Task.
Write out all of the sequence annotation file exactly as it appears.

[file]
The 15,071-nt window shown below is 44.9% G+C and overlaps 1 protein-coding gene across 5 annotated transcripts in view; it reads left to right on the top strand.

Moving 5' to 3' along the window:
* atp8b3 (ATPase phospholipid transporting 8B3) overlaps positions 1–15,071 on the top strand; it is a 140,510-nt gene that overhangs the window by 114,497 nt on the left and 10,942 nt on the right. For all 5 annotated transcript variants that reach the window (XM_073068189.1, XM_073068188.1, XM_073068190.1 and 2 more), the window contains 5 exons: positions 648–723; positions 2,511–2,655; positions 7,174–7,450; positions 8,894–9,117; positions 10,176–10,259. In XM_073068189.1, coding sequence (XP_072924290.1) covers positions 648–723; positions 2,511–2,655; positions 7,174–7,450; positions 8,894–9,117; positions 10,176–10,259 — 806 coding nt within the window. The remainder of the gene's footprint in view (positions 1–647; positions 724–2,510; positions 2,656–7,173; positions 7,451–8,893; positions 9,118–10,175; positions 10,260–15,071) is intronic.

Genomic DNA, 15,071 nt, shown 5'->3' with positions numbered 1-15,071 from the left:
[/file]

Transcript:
The 15,071-nt window shown below is 44.9% G+C and overlaps 1 protein-coding gene across 5 annotated transcripts in view; it reads left to right on the top strand.

Moving 5' to 3' along the window:
* atp8b3 (ATPase phospholipid transporting 8B3) overlaps positions 1–15,071 on the top strand; it is a 140,510-nt gene that overhangs the window by 114,497 nt on the left and 10,942 nt on the right. For all 5 annotated transcript variants that reach the window (XM_073068189.1, XM_073068188.1, XM_073068190.1 and 2 more), the window contains 5 exons: positions 648–723; positions 2,511–2,655; positions 7,174–7,450; positions 8,894–9,117; positions 10,176–10,259. In XM_073068189.1, coding sequence (XP_072924290.1) covers positions 648–723; positions 2,511–2,655; positions 7,174–7,450; positions 8,894–9,117; positions 10,176–10,259 — 806 coding nt within the window. The remainder of the gene's footprint in view (positions 1–647; positions 724–2,510; positions 2,656–7,173; positions 7,451–8,893; positions 9,118–10,175; positions 10,260–15,071) is intronic.

Genomic DNA, 15,071 nt, shown 5'->3' with positions numbered 1-15,071 from the left: